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The Luncheon by Claude Monet
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The Luncheon

Artist: Claude Monet    Image Code: V00675 Add to Favorites

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  • Artist: Claude Monet

    Claude Monet (November 14, 1840-December 5, 1926) is arguably the most important figure in the foundation of the French Impressionist school of painting. Its most consistent and prolific practitioner, Monet applied the movement's philosophy of exploring and expressing one's perceptions before nature, particularly in his well-known landscape paintings. In fact, the term Impressionism is derived from the title of his 1872 painting Impression, Sunrise (Impression, soleil levant). Inspired by the Barbizon painters of the early-nineteenth century, Monet's dedication to painting en plein air led him to question the formalized European traditions of color, composition, and representation. Monet's studies of French landscapes, leisurely activities of the upper-middle class, portraits, architecture, and garden scenes are recognized as seminal influences on not only the late 1800s, but also the painters of the early twentieth century. Monet died in Giverny in 1926, and his home and prolific garden were bequeathed to the French Academy of Fine Arts, and are currently open to the public.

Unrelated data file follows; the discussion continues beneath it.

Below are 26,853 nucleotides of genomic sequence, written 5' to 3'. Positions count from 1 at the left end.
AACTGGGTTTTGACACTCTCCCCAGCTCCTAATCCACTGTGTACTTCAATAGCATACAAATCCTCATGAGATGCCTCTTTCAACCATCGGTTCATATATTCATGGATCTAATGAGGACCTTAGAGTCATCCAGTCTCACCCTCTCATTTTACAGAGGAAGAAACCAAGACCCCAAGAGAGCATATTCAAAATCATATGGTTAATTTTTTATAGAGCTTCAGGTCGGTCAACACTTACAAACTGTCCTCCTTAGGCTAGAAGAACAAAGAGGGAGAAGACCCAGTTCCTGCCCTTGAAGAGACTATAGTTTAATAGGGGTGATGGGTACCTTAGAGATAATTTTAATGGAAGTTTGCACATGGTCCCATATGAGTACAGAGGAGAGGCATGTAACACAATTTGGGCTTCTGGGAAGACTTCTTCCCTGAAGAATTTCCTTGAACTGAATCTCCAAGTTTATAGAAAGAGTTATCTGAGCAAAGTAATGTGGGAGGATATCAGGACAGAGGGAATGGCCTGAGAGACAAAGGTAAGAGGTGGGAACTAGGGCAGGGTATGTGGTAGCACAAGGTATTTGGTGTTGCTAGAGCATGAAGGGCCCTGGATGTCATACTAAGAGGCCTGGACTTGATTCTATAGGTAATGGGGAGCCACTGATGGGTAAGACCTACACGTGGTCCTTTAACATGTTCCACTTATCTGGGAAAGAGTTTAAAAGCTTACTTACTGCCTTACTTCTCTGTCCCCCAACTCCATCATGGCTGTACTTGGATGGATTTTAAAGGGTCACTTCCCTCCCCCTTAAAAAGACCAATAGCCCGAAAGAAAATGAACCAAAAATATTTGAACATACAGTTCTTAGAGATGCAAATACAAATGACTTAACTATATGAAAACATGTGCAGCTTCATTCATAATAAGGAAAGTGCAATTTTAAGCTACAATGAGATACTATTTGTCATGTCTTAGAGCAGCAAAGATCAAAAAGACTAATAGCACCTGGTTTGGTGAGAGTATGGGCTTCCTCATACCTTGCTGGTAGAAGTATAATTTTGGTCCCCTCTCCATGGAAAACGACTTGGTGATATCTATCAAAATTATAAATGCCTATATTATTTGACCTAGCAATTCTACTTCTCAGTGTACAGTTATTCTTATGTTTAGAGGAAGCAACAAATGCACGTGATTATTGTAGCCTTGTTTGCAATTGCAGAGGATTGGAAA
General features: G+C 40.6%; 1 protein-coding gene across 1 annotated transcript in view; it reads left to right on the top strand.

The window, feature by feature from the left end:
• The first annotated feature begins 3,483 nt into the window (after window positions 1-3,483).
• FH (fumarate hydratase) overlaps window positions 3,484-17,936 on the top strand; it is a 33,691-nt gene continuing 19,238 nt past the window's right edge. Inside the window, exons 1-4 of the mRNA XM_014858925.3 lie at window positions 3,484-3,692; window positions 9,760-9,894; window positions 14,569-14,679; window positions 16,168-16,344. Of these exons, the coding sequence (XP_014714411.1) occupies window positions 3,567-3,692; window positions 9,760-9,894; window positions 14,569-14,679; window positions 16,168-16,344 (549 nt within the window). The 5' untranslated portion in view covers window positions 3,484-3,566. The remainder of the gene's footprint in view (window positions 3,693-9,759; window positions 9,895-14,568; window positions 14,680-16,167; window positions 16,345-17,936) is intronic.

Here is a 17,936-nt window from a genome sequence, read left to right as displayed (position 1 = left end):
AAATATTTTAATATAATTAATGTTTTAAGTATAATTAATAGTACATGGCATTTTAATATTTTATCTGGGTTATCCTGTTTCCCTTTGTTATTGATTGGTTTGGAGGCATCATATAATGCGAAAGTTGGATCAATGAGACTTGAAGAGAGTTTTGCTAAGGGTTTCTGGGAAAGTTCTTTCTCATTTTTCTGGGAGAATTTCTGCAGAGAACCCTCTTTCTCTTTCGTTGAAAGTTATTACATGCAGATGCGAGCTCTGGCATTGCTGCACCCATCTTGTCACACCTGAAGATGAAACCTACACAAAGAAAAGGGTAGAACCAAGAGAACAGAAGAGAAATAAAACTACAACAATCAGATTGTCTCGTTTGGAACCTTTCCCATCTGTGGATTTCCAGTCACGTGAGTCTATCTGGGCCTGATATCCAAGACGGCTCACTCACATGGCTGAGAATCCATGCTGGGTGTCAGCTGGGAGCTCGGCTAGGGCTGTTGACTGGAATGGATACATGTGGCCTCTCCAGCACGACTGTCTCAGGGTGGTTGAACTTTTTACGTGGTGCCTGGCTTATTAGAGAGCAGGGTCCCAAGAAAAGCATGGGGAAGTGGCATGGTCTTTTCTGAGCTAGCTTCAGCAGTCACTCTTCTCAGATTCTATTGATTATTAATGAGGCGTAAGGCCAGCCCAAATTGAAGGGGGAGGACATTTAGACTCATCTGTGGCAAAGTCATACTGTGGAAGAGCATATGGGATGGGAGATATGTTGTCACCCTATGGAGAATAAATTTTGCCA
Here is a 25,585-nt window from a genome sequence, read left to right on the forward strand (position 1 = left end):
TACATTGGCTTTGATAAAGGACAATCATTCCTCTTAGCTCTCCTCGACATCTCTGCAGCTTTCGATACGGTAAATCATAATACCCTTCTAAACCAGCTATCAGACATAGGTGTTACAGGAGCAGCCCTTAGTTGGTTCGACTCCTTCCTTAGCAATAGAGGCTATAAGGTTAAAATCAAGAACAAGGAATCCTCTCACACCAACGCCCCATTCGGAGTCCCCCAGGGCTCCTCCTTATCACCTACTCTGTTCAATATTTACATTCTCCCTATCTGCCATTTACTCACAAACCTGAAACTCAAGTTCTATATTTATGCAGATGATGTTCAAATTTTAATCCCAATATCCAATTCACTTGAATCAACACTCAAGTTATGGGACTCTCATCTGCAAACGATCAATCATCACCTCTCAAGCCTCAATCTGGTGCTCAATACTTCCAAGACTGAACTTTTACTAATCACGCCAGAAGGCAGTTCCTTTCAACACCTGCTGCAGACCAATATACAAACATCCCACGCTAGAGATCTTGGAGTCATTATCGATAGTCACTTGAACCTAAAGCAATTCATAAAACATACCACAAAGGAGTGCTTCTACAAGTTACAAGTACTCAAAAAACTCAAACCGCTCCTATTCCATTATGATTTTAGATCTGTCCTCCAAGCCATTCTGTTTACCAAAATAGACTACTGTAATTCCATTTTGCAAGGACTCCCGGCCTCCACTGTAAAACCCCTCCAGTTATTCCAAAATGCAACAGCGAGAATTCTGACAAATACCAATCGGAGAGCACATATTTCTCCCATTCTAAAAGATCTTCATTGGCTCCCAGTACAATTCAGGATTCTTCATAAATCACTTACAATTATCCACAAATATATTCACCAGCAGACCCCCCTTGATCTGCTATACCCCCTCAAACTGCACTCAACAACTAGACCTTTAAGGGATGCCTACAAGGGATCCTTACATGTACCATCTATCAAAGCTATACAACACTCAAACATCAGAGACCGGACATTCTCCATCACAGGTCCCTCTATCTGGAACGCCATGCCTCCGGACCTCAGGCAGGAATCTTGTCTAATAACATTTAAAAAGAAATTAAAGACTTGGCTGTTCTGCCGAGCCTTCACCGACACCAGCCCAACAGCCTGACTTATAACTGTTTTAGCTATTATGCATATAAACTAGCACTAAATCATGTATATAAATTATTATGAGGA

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    Just 15 minutes out of Paris by train, the small suburb of Argenteuil sits on the right bank of the Seine. Returning to France after a prolonged stint abroad, Claude Monet took up residence in the small, picturesque town from 1871 to 1878. While living there, he painted some of his most well-known works, refining his detailed technique with garden scenes, portraits, and landscapes. Given its proximity to Paris and the fact that Monet was a central force in the budding Impressionist movement, many prominent artists of the time, such as Edouard Manet, Pierre-Auguste Renoir, Camille Pisarro, Alfred Sisley, Gustave Caillebotte, and Vincent van Gogh, passed through Argenteuil. A sort of Sunday escape for Parisian artists, the fields, river banks, and village buildings of Argenteuil can be seen in hundreds of nineteenth-century canvases from the period’s now-famous artists.




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